AP

The Confederate flag finally came down from the South Carolina state capitol grounds Friday morning, a day after the state’s House of Representatives voted to remove it. “It is a new day in South Carolina,” said the state’s governor Nikki Haley on Thursday. “A day we can all be proud of, a day that truly brings us all together as we continue to heal, as one people and one state."

But in South Carolina the flag is just the tip of the iceberg. Monuments, streets, and statues dedicated to slavery proponents remain all over South Carolina.

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Let’s start with these, yes?

1. John C. Calhoun statue in Marion Square

Steps from Mother Emanuel, the church where nine churchgoers were shot and killed by white supremacist Dylann Roof, is a monument dedicated to John C. Calhoun. Calhoun served as vice president, secretary of war, secretary of state, and senator until he died in 1850. He also happened to vigorously support the preservation of slavery.

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2. Calhoun Street

The street on which Mother Emanuel sits is called Calhoun St., named after the aforementioned dude who already has a monument in his name down the block. Meh.

Perhaps the street could be renamed “Pinckney Street” after the state senator and reverend at Mother Emanuel who was killed in the massacre in June.

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3. Confederate statue at White Point Garden

After the tragedy at Mother Emanuel activists spray painted “Black Lives Matter” onto a confederate monument in Charleston with an inscription that reads “To the Confederate defenders of Charleston.” The monument was quickly covered up to hide the graffiti, according to the Associated Press.

But maybe they should have heeded protesters’ message and just bulldozed that thing right into the ground.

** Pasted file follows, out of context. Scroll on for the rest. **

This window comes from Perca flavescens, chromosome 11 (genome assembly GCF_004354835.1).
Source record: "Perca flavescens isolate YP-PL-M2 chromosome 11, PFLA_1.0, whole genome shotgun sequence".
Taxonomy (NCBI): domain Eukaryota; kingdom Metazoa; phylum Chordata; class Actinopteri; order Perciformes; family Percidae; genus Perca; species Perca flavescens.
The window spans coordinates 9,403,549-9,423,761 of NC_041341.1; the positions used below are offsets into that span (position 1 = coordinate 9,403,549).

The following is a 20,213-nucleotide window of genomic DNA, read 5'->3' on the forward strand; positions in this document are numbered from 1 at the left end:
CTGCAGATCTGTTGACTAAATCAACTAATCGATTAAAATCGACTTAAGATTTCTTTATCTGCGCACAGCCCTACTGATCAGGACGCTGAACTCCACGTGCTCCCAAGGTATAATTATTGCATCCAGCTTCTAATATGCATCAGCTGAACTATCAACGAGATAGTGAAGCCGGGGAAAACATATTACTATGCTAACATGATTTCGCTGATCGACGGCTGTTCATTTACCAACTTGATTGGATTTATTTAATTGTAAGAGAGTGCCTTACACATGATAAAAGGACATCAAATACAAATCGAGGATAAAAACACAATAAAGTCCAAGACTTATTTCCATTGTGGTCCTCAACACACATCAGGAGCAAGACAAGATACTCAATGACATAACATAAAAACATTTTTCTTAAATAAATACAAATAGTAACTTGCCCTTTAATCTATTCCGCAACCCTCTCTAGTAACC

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4. Strom Thurmond monument at state house

A monument outside the state house in Columbia, South Carolina, is dedicated to the late Senator Strom Thurmond. In 1957, Thurmond, a proud segregationist, famously staged a filibuster against a civil-rights bill that lasted more than 24 hours.

The late senator also uttered this gem when he was campaigning for the presidency in 1948: “All the laws of Washington and all the bayonets of the Army cannot force the Negro into our homes, into our schools, our churches and our places of recreation and amusement.”

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What most Americans didn’t know, however, was that Thurmond had fathered a black child. And in 2004, the monument, which listed the number of children he had, was changed to include his black daughter, Essie Mae Washington-Williams.

A nice gesture to include her, but, why not just tear the whole thing down?

5. World War Memorial in Greenwood

In the center of Greenwood, South Carolina is a plaque honoring the soldiers who served in both World Wars. Except the memorial uses “white” and “colored” to racially divide the soldiers. The city’s mayor attempted to change the plaque but could not, according to CBS News, because of a South Carolina law which disallows the altercation of monuments without approval from state legislators.

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Collier Meyerson is a reporter at Fusion with a focus on race and politics. She lives in Brooklyn.